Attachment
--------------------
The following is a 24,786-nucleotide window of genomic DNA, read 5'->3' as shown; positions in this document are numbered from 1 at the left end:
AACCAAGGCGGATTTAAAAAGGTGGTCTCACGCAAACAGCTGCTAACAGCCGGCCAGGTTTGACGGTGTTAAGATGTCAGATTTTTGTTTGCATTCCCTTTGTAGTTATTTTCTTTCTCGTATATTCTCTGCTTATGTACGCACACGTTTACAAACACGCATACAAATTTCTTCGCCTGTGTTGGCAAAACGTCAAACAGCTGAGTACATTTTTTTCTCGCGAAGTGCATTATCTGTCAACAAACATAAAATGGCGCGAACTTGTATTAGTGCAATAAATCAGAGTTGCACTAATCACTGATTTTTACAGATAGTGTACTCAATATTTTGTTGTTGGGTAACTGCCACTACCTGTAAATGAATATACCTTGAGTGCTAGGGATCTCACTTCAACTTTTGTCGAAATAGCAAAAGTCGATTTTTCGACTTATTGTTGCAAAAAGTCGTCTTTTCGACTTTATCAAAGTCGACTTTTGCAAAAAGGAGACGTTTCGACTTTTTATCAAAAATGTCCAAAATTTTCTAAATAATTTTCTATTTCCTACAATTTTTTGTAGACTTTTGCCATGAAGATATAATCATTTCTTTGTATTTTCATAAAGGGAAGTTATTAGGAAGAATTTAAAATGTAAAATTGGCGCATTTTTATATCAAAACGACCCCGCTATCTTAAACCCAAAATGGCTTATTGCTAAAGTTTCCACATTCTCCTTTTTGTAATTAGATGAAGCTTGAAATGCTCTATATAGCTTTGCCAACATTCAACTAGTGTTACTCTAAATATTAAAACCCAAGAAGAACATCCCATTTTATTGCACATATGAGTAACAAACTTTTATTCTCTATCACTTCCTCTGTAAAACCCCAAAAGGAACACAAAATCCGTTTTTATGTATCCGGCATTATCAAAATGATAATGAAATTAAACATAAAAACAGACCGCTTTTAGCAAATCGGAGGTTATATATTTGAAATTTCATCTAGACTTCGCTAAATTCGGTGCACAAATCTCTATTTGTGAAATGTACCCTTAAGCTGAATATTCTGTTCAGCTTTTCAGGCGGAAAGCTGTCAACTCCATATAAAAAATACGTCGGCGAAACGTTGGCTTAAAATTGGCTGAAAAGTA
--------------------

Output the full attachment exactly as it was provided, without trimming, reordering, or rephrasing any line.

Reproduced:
The following is a 24,786-nucleotide window of genomic DNA, read 5'->3' as shown; positions in this document are numbered from 1 at the left end:
AACCAAGGCGGATTTAAAAAGGTGGTCTCACGCAAACAGCTGCTAACAGCCGGCCAGGTTTGACGGTGTTAAGATGTCAGATTTTTGTTTGCATTCCCTTTGTAGTTATTTTCTTTCTCGTATATTCTCTGCTTATGTACGCACACGTTTACAAACACGCATACAAATTTCTTCGCCTGTGTTGGCAAAACGTCAAACAGCTGAGTACATTTTTTTCTCGCGAAGTGCATTATCTGTCAACAAACATAAAATGGCGCGAACTTGTATTAGTGCAATAAATCAGAGTTGCACTAATCACTGATTTTTACAGATAGTGTACTCAATATTTTGTTGTTGGGTAACTGCCACTACCTGTAAATGAATATACCTTGAGTGCTAGGGATCTCACTTCAACTTTTGTCGAAATAGCAAAAGTCGATTTTTCGACTTATTGTTGCAAAAAGTCGTCTTTTCGACTTTATCAAAGTCGACTTTTGCAAAAAGGAGACGTTTCGACTTTTTATCAAAAATGTCCAAAATTTTCTAAATAATTTTCTATTTCCTACAATTTTTTGTAGACTTTTGCCATGAAGATATAATCATTTCTTTGTATTTTCATAAAGGGAAGTTATTAGGAAGAATTTAAAATGTAAAATTGGCGCATTTTTATATCAAAACGACCCCGCTATCTTAAACCCAAAATGGCTTATTGCTAAAGTTTCCACATTCTCCTTTTTGTAATTAGATGAAGCTTGAAATGCTCTATATAGCTTTGCCAACATTCAACTAGTGTTACTCTAAATATTAAAACCCAAGAAGAACATCCCATTTTATTGCACATATGAGTAACAAACTTTTATTCTCTATCACTTCCTCTGTAAAACCCCAAAAGGAACACAAAATCCGTTTTTATGTATCCGGCATTATCAAAATGATAATGAAATTAAACATAAAAACAGACCGCTTTTAGCAAATCGGAGGTTATATATTTGAAATTTCATCTAGACTTCGCTAAATTCGGTGCACAAATCTCTATTTGTGAAATGTACCCTTAAGCTGAATATTCTGTTCAGCTTTTCAGGCGGAAAGCTGTCAACTCCATATAAAAAATACGTCGGCGAAACGTTGGCTTAAAATTGGCTGAAAAGTA